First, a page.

Imbolc New Life Moon
Had a strong sense yesterday of the tao. Often elusive for me, yesterday had a distinct flavor, a wind blowing through the events of the day and I rode with it.
Gabe’s sick, a croupy respiratory bug. Now, Jon has to deal with this as a single parent. A sick kid and two working parents is hard, but a sick kid and two divorced working parents is harder.
Into Aurora yesterday at eight a.m. to pick Gabe up and bring him up here. It was daylight saving time, the next day, and I felt loggy, off, a mild buzzing in my head and stomach not quite settled. There’s only one route to Aurora from here, Hwy 285 which becomes Hampden Road in Denver. Hampden runs through southern Denver, four lane at points, six lanes at others, lots of businesses, especially past Interstate 25 headed east.
I’d waited until eight to leave to avoid rush hour. The tao of the day laughed. At about Swedish hospital traffic seemed to slow, slow, slow, then crawl. And, occasionally, stop. Three lanes of traffic clotted. And, the clot lasted. Usually, from Swedish Hospital to Colorado Avenue is about a three minute drive. Thirty minutes. A lot of it with plenty of time to read the warning label about the semi-fluid lubricant in tire bearings on the semi sitting next to me.
It was jaggedy, edgy tao, putting up barriers, then releasing. Gabe had his own struggle with this tao. I was forty minutes late picking him up.
We drove back to the mountains in silence. My hearing aid battery died in Lakewood, about thirty minutes from home. Even with the hearing aid, the noisiness of the Rav4 makes hearing Gabe’s soft voice from the back seat impossible for me.
Once home Kate had to leave for a mani-pedi, so I remained in the house in case Gabe needed anything. He came with a cooler containing ginger ale and cheese.
I felt jangly, stomach still off. Reading the Third Plate kept my mind distracted, a positive barrier to temporary discomfort. This book has a lot to teach. Of the many key learnings so far, one that keeps coming back like a ruminant’s cud was a short encounter between Dan Barber, the author, and Wes Jackson, a hero of mine who runs the Land Institute in Kansas.
Dan had visited an organic farmer in upstate New York who “listened to the language of the soil,” reading soil health from the weeds that grew in his fields. This particular formulation, language of the soil, grabbed me because I had come to the same metaphor over my years of gardening in Andover. The soil speaks, tells you what it needs. You just have to see what you’re looking at. This farmer’s attention to that language resulted in an organic farm, growing mostly heirloom varieties of corn, wheat and other grains, intermixed with soil healing crops like spelt and clover.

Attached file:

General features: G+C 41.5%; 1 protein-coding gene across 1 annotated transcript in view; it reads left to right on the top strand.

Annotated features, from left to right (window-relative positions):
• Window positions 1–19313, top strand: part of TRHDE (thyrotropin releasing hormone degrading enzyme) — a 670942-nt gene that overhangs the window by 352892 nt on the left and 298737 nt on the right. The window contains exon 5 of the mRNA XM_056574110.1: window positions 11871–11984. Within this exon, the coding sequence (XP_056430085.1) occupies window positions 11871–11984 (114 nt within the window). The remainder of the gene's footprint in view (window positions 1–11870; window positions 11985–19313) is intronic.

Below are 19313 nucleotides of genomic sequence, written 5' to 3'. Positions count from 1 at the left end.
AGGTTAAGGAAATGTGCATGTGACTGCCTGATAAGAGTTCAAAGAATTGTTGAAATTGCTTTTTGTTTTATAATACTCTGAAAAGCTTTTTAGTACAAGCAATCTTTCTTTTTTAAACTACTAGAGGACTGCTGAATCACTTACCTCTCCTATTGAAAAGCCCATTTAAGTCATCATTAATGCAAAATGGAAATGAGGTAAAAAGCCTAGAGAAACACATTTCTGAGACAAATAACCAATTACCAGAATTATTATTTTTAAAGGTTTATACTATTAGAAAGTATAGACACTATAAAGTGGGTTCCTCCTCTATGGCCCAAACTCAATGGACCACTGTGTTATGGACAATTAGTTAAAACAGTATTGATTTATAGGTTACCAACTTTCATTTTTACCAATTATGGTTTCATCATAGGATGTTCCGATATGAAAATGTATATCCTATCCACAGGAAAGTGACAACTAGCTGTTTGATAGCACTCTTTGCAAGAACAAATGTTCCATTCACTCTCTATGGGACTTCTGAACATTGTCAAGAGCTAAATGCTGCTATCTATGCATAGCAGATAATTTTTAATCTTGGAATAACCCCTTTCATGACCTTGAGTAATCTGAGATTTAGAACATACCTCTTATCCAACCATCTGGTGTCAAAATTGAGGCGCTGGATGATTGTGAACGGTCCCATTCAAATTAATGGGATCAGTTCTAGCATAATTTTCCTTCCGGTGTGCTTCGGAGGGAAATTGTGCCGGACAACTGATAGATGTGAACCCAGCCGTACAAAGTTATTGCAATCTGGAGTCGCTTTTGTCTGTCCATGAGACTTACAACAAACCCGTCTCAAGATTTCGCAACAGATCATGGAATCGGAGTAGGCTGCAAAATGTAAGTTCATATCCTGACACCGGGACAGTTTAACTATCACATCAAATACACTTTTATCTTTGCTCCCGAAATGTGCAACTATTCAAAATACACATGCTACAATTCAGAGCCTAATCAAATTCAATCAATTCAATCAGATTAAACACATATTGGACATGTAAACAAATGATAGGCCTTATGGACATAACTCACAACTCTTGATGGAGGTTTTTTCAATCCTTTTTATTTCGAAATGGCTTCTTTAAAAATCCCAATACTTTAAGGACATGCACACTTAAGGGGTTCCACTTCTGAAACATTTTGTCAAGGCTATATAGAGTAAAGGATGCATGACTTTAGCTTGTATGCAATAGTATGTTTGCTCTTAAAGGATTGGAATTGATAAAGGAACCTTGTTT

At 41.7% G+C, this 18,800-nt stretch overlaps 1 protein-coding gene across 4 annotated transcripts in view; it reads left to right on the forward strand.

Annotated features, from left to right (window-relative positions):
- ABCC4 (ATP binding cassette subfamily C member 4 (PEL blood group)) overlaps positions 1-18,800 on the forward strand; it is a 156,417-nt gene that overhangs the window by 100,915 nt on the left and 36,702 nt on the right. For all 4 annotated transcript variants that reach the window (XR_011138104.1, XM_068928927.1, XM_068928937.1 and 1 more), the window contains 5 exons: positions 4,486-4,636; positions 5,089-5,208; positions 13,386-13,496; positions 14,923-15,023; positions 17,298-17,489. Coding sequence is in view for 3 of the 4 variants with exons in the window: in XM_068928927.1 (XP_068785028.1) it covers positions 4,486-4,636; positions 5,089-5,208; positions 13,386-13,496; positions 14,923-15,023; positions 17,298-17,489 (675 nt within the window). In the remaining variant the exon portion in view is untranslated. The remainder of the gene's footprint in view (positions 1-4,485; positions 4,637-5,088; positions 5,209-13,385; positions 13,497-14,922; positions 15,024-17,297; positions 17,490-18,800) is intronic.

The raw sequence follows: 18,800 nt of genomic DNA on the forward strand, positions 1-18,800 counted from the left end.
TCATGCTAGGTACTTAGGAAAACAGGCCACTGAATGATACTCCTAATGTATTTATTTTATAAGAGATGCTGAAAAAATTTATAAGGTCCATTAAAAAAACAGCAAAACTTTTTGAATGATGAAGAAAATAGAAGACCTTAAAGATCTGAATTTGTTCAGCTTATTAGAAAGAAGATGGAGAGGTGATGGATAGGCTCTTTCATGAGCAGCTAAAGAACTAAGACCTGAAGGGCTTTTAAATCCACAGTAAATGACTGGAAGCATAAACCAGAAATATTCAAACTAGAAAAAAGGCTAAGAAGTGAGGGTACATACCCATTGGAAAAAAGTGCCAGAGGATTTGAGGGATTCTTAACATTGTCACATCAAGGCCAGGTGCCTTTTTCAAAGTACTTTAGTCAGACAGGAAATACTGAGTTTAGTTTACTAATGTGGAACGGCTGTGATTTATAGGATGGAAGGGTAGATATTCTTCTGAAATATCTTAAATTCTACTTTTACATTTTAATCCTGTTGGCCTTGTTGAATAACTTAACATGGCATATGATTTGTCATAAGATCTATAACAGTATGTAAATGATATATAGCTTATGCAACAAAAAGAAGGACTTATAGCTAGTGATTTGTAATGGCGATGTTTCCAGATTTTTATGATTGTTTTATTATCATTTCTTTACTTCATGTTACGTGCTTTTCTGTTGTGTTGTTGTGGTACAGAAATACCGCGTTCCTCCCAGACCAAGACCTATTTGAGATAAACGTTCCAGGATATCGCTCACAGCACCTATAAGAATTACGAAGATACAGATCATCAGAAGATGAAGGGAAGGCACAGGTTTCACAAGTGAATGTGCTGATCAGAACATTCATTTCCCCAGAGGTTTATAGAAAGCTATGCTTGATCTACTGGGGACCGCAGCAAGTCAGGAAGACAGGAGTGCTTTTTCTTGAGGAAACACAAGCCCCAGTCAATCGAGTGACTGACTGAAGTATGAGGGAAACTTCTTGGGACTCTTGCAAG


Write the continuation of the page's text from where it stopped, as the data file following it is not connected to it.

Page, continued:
After Dan told Wes about this farmer, he nodded. “Yes, Dan. He sounds like a great guy, but it won’t last.” Someone else, he went on, will buy the farm and all of the careful reading of the soil’s language will disappear. The chemical/industrial farming ethos will return. When Wes recognized Dan’s disappointment, he said to him, “What can I say? We live in a fallen world.”
This anecdote has stuck with me, I think, because of the sale of our land in Andover. We did so much, worked hard at creating soils that would grow healthy, vibrant plants, but then we moved on.
It was the tao of Monday, a slow pulsing tao that put up obstacles, then took them down. It placed Gabe’s illness alongside a huge accident with ambulances and fire trucks, wreckers, clean up crews and three lanes of traffic forced down to one lane. It put Wes Jackson’s sigh alongside my sensitive stomach, alongside Kate’s beautiful nails, calming her and getting her ready for surgery next week. Rigel once again pushing her nose into us, pacing. An obstacle. Back on the metronidazole.
Riding with this tao I let the obstacles and their resolutions wash over me, not as frustrations (mostly), but as the way of this Monday. When the day was over, I was glad, especially glad to have been sensitive to the tao.